In the First Act we also see video outtakes of Sergei Eisenstein’s movie “Que viva Mexico!” being projected onto a large screen to the left. This work has been called his greatest unfinished work and his greatest pain – we see long line of prisoners crawling through a narrow path, while a priest makes the sign of a cross.



Two Stories At the Same Time

At this point it is very important to understand the staging structure of the opera and real motives of stage director: he presents a work that is unfolding as an ongoing large movie set, shifting between different video outtakes and live camera action close-ups, all being projected onto a large screen. The live video action is showing mainly the principals, but also background developments in the second and third Act. Historical context is very important as Verdi was very aware of the horrors of the war and composed the opera not to alleviate its pains, but to emphasize them.

At the start of the second Act, the whole stage was filled with this sense of impending doom, alongside the appearance of Indio, a Brazilian dancer who could be interpreted as a projection of Leonora’s tormented soul. But as would be disclosed later, he played a bigger symbolic role.

The third act opened up with a big picture of Italian fascist dictator Benito Mussolini on the right side of the stage holding a camera, while the big screen showed the title “La Pelle.” It was an obvious reference to the famous work by Curzio Malaparte, as the action moves to Italy during World War II. A video sequence from the movie “La Pelle” (1981) was then displayed on the large screen, aligning with the spoken text on the stage. Don Alvaro enters and is questioned about being Christian. “Aren’t you ashamed of being a Christian,” he is asked. A video out-take from the movie shifts to the wood where we could see men nailed to the trunks of trees, with their arms outspread to form a cross. Night has fallen and there is much horror being felt. As Don Alvaro repeats that he is a Christian but that he did not do anything wrong and that he wanted to help, voices say: “Why do you want to help us? Because you are a Christian? Do you think that is a good reason? Aren’t the men who crucified us Christians like yourself?”

There is much to be said about this added text and video out-takes. Up to this moment (and later on, with additional text from “Skin”, Heiner Müller’s “Der Auftrag” and video out-takes from Malaparte’s movie “Il Cristo proibito”) Castorf seems to clash with religion, Christianity in particular. It aligns with Verdi’s own anti-clerical stance. Castorf here explores the idea of Verdi not following the religious path in his life, and that is a piece of a puzzle that every spectator needs to solve for himself: there is no uniform answer, no one solution that fits all. Castorf is here offering disseminated pieces that loosely connect together, but with a good reason: more gravity and original idea would be lost.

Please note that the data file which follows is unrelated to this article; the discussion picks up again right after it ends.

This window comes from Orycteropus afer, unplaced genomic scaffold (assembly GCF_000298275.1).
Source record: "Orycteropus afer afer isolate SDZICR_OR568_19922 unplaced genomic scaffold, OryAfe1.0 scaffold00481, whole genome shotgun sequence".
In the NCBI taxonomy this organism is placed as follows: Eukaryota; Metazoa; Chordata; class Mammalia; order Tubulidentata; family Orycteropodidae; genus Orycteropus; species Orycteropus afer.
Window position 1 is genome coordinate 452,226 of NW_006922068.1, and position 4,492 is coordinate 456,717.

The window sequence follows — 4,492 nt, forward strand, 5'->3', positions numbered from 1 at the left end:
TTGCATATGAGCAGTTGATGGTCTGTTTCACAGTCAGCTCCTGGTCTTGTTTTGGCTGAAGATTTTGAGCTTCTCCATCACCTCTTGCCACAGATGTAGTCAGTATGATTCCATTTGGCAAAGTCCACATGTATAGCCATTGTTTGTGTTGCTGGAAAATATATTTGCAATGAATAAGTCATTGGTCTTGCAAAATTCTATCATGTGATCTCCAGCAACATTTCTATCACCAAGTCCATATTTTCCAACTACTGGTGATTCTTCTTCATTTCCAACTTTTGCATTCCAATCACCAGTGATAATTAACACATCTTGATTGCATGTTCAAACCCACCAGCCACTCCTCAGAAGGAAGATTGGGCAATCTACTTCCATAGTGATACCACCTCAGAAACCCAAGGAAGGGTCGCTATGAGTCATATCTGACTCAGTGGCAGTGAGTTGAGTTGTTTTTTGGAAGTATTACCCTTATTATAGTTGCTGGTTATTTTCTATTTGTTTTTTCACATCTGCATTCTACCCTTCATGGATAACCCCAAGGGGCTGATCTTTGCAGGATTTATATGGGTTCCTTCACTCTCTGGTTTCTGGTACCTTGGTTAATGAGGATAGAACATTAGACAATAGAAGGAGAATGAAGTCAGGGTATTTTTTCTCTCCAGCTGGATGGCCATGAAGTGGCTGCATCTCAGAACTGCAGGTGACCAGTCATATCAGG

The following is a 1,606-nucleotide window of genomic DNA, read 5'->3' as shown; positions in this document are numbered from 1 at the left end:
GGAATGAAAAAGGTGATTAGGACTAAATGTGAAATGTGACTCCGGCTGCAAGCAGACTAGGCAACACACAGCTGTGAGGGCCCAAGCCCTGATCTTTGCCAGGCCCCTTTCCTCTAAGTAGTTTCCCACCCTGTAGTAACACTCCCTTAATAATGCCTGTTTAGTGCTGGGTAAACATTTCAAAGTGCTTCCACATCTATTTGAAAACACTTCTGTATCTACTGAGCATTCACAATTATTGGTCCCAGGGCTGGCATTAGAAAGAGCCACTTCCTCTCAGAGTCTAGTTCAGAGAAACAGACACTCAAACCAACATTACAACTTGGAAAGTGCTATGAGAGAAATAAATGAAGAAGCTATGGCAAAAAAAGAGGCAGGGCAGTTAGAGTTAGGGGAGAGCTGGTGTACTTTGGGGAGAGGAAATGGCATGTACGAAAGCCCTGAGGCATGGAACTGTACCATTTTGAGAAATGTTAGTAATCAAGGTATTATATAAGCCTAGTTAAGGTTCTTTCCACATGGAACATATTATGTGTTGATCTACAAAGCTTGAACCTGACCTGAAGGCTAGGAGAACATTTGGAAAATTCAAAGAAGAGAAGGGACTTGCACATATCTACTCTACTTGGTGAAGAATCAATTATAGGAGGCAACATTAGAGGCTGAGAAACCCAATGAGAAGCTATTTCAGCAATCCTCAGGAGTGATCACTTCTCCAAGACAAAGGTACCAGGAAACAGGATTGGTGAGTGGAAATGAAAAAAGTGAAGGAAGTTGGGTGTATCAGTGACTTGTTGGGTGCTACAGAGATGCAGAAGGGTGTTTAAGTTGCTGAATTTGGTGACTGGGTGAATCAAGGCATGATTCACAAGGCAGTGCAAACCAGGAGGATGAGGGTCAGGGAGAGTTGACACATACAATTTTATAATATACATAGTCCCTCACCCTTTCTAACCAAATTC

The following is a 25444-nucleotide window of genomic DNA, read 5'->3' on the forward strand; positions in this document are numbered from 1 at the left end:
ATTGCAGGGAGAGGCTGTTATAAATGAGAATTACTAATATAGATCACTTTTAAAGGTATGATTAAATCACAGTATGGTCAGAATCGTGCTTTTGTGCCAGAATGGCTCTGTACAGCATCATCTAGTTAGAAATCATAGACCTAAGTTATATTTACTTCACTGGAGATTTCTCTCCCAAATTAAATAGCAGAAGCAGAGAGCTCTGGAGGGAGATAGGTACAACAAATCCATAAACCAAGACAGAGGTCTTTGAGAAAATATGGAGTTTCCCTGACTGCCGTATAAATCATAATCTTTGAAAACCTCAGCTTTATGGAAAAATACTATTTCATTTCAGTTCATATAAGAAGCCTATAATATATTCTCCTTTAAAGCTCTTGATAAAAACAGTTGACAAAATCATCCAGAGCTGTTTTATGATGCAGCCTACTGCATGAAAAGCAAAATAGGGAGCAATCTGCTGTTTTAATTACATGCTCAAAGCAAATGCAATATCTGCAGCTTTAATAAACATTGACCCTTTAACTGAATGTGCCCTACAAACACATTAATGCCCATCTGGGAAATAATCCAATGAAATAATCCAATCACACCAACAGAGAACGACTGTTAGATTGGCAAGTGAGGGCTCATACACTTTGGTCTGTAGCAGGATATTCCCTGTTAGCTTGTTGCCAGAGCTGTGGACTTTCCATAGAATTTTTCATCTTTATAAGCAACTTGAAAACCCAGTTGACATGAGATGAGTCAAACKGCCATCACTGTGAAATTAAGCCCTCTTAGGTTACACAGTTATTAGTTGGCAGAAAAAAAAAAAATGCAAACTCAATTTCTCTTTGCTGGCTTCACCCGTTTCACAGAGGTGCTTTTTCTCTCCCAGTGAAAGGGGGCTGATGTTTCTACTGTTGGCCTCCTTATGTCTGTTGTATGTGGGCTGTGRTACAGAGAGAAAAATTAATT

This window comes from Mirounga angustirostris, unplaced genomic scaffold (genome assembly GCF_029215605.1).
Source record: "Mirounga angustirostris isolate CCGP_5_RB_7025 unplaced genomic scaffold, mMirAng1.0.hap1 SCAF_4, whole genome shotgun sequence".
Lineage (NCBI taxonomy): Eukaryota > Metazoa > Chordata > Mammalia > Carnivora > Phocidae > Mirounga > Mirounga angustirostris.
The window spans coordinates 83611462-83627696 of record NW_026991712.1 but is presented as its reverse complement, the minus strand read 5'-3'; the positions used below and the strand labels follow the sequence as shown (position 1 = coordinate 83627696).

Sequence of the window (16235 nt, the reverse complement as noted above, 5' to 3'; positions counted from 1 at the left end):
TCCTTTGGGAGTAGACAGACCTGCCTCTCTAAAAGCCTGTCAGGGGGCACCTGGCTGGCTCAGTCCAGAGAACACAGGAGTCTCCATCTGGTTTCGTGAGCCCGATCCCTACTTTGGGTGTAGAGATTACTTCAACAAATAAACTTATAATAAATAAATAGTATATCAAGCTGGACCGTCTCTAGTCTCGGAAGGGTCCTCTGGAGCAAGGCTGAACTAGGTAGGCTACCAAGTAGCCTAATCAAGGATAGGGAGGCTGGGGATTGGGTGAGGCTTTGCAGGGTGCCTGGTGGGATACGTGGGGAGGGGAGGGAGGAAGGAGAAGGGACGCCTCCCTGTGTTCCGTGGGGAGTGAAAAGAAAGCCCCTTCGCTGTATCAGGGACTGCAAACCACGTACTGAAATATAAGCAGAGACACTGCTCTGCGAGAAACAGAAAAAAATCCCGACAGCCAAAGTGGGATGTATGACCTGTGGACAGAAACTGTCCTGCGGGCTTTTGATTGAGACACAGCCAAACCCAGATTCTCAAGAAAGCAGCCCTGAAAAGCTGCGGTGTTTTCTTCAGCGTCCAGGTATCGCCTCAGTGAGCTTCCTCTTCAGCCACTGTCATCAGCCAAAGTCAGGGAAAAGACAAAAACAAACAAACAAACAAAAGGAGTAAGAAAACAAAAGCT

In the second part of the opera this ongoing composite theatrical-movie drama gyrates with more live camera close-up action of wounded soldiers in the War field hospital, while Indio performs his terrific dances in an almost delirious state. If there was an impression (during Leonora’s approach to the church and subsequent exchange with Fra Melitone and Padre Guardiano) that he was reflecting a tormented soul of Leonora, his presence among wounded soldiers in the War hospital adds new layer to his existence. Finally Indio reveals several complex, interacting dimensions of his character, by telling a fragment from Heiner Müller‘s “Der Auftrag”: “I am the Angel of Despair, my speech is silence, my singing the scream. With my hands I dissipate the intoxication, the numbness, the forgetting, the pleasure and torment of the bodies. My hope is the last breath. My hope is the first battle. I am the knife with the dead man opens his coffin. I will be the one. My flight is the uprising, my Heaven the abyss for tomorrow.” Adding finally: “This is the trip to Heaven for little money.”